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This Cincinnati neuroscientist is hoping to find a cure for the disease she has: epilepsy

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Colleen Kelley
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Christin Godale in her lab. She is now director of life sciences for CincyTech, helping the public-private seed stage investor pick companies to invest in, including ones searching for a cure for epilepsy.

Christin Godale's life didn't go exactly how she planned. Her days as a New York fashion model were cut short after her epilepsy went into overdrive and hospitalized her for months.

“I kind of wanted to understand what was happening in my brain. And I had very supportive neurologists and epileptologists at the time, and while I was sitting in my hospital bed they were giving me these medical school books on the brain,” she says.

On that hospital bed that sidelined her modeling career, Godale was determined to become a neurological researcher and cure epilepsy. She received her Ph.d. in neuroscience from the University of Cincinnati.

There is no medicine that cures the disease. Fifty-million people suffer from it worldwide, making it the fourth most common neurological disease.

Godale has been dealing with epilepsy all her life. She's had to change anti-seizure medication as it becomes ineffective, explaining the drugs cause anxiety, depression and brain fog.

“It really impedes on your life," she says. "A lot of us would rather experience that than having seizures constantly, because the more you have seizures, the more things change in your brain. The circuitry becomes more hyper-excitable and these abnormal connections form and that causes you to have more seizures.”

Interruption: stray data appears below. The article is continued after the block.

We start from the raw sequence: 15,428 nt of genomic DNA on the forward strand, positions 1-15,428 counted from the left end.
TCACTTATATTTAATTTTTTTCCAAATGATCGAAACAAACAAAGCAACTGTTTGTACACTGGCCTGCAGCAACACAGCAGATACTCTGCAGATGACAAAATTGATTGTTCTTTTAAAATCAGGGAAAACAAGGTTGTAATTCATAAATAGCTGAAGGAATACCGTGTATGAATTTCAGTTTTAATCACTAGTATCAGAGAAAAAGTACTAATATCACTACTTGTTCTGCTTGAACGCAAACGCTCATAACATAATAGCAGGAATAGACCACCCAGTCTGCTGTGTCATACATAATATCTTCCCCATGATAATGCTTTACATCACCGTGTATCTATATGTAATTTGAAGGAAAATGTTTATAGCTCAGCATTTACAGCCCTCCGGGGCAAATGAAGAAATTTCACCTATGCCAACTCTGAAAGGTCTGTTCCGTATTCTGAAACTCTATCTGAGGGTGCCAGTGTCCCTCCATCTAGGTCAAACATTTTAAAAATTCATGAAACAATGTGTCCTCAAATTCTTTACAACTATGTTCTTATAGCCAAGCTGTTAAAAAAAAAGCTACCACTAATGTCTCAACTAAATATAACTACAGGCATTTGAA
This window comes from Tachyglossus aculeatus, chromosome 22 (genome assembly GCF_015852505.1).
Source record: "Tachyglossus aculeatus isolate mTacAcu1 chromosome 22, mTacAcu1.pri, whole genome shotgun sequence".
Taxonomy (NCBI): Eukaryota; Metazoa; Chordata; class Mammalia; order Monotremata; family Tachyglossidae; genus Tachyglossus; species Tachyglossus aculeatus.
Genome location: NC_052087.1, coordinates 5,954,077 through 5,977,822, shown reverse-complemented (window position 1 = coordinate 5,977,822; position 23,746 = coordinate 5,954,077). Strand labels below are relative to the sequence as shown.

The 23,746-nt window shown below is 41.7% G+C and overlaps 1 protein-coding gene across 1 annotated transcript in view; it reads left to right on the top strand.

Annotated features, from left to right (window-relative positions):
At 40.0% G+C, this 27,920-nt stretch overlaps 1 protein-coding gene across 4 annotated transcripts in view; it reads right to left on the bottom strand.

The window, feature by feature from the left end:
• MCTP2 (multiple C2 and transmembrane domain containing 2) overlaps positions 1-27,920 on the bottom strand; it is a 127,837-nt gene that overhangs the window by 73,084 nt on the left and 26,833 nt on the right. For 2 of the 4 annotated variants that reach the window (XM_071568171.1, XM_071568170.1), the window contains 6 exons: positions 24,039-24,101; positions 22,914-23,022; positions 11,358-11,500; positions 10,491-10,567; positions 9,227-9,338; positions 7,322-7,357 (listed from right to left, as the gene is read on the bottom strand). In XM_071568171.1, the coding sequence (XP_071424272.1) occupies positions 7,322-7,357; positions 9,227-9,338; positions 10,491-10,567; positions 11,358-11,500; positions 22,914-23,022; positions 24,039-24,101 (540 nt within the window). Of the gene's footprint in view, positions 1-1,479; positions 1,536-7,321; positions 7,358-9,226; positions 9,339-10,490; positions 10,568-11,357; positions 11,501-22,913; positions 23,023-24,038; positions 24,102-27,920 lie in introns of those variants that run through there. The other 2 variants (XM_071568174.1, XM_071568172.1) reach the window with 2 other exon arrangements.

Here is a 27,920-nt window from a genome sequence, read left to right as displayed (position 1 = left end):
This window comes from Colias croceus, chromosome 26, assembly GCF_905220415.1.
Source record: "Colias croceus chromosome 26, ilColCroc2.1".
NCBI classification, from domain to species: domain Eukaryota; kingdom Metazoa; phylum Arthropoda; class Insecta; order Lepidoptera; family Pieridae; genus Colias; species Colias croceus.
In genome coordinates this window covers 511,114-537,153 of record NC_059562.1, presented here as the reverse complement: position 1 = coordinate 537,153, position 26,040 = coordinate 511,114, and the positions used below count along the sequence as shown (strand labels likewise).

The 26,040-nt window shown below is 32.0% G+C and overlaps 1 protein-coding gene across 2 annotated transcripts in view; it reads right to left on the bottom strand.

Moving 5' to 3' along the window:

In her UC lab, Godale studied how epilepsy develops in the brain and ways to stop it. She recently went to work for CincyTech as its director of life sciences. CincyTech is a public-private seed stage investor. This may have put her in an even better position to find start-ups who can pick up where her research left off.

“I’m very excited about one of our potential investments that focuses on an epilepsy disorder and is also multi-prong, which focuses on Alzheimer’s disease and a couple of diseases in the basal ganglia of the brain.”

CincyTech’s Byron McCauley is excited to have Godale and encourages other young scientists to consider going the investment route.

“We win with great people here. And we have to always have a strong bench because you have to have a pipeline of talent. And that’s what we try to do. We have relationships with the University of Cincinnati and others like Miami (University).”

For Godale, her mission is clear: finding a cure for epilepsy and other diseases, even if some days she doesn’t feel the best.

“I want every person with a disability to know that you can achieve what you want to achieve, and persistence is key," she concludes. "But you just have to continue moving forward even when you feel like you can’t because you’re going to get there eventually.”

Ann Thompson has years of journalism experience in the Greater Cincinnati market and brings a wealth of knowledge and expertise to her reporting. She has reported for WKRC, WCKY, WHIO-TV, Metro Networks and CBS/ABC Radio. Her work has been recognized by the Associated Press and the Society of Professional Journalists. In 2019 and 2011 A-P named her “Best Reporter” for large market radio in Ohio. She has won awards from the Association of Women in Communications and the Alliance for Women in Media. Ann reports regularly on science and technology in Focus on Technology